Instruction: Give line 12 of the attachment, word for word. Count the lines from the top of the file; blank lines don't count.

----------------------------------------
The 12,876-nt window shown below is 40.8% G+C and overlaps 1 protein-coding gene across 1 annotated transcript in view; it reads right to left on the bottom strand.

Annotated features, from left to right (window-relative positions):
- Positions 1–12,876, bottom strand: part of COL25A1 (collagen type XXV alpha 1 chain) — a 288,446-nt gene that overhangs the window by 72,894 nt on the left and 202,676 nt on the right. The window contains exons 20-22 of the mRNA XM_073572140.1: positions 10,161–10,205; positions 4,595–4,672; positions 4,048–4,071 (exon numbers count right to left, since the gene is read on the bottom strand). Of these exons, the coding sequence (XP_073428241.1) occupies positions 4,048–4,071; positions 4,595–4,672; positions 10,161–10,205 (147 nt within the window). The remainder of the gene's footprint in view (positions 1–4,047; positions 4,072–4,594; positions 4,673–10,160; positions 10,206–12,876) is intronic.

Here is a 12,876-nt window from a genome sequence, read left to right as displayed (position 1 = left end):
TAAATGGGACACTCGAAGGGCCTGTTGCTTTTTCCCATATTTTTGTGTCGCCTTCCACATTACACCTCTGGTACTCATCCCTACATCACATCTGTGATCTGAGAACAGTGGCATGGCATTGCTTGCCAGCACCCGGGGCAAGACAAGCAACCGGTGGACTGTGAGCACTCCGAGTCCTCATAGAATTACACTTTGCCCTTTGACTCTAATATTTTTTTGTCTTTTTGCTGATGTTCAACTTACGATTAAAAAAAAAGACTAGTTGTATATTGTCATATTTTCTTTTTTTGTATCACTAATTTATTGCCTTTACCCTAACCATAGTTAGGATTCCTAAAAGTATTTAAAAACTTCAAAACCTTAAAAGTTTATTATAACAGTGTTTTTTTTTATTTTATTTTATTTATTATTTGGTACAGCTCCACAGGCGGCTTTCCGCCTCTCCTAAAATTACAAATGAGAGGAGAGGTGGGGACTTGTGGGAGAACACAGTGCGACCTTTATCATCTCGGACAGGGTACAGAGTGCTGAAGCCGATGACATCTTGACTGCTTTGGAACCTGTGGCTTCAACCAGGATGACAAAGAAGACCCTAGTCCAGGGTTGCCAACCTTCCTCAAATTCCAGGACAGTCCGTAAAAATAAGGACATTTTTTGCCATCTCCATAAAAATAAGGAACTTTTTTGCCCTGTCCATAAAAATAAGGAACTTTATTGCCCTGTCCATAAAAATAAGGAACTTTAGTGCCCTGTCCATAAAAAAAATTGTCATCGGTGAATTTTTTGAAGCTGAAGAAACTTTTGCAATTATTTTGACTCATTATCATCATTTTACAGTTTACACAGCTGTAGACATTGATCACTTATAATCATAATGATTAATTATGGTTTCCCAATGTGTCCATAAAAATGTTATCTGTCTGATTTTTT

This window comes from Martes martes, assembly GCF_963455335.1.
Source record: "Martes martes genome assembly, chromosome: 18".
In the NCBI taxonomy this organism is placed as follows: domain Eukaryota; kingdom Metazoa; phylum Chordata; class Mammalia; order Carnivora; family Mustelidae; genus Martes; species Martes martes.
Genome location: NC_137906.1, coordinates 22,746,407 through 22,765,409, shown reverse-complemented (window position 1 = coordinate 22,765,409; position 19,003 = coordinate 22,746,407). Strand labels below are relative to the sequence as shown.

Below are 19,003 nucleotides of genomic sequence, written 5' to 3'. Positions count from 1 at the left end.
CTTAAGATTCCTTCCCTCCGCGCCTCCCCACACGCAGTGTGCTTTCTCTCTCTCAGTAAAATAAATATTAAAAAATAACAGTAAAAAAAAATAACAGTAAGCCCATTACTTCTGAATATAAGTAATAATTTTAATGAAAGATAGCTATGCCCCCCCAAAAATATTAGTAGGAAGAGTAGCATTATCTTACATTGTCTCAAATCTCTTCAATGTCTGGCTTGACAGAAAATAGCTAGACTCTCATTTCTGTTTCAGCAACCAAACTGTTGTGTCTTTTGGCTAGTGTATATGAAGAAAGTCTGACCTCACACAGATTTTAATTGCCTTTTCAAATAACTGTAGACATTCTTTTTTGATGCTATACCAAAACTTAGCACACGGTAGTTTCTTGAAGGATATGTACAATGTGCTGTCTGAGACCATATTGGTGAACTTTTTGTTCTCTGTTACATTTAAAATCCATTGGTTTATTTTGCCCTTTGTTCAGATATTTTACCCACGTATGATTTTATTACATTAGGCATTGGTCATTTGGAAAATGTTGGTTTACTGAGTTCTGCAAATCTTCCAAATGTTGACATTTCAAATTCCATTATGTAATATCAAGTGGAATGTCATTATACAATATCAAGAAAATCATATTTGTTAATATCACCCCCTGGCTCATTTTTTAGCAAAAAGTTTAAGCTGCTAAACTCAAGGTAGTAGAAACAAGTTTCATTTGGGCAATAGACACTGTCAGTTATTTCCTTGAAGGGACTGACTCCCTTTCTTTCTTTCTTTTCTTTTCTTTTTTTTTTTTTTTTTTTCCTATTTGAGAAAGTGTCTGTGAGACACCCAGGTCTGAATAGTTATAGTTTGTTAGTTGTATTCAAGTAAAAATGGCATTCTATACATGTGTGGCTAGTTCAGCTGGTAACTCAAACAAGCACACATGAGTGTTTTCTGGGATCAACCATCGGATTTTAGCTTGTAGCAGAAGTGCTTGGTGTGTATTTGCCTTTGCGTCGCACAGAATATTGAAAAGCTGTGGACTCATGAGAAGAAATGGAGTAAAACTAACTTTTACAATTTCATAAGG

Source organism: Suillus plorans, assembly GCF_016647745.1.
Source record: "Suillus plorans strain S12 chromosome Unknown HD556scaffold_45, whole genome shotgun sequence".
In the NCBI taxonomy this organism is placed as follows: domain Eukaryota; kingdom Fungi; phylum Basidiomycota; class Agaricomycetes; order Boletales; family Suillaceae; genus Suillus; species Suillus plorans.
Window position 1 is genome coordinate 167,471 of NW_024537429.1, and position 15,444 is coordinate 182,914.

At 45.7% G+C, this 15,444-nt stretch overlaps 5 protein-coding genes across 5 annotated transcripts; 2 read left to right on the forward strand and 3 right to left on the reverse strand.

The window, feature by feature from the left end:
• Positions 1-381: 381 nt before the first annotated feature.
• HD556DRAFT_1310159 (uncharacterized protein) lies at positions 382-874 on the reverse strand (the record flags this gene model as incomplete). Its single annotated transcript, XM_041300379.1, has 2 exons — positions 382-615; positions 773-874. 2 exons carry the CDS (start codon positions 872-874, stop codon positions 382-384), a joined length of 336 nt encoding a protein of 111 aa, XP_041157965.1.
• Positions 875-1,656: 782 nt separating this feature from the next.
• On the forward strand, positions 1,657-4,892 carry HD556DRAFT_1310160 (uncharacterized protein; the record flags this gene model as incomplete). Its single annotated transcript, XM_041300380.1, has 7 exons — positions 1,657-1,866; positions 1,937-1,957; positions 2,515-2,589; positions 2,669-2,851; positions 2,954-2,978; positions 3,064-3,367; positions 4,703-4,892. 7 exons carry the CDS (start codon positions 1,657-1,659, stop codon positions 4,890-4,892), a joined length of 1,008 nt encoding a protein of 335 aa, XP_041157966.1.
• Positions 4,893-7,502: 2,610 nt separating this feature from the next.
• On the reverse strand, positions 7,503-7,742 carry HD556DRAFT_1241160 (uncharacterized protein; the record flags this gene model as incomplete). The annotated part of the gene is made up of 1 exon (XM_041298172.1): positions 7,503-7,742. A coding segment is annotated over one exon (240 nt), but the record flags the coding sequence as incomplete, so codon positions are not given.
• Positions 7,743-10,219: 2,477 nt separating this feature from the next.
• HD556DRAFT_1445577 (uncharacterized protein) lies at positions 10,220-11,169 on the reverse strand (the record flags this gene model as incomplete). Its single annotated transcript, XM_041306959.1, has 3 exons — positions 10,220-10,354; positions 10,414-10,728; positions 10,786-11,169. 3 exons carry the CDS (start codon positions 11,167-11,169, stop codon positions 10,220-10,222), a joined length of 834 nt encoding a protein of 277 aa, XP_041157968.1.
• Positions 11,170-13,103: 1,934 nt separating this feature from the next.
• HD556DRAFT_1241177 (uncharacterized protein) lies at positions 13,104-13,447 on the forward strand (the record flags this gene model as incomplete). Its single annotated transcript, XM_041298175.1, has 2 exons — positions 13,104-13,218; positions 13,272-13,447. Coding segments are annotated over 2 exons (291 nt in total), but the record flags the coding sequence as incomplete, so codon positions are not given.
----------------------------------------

Source organism: Suillus plorans, assembly GCF_016647745.1.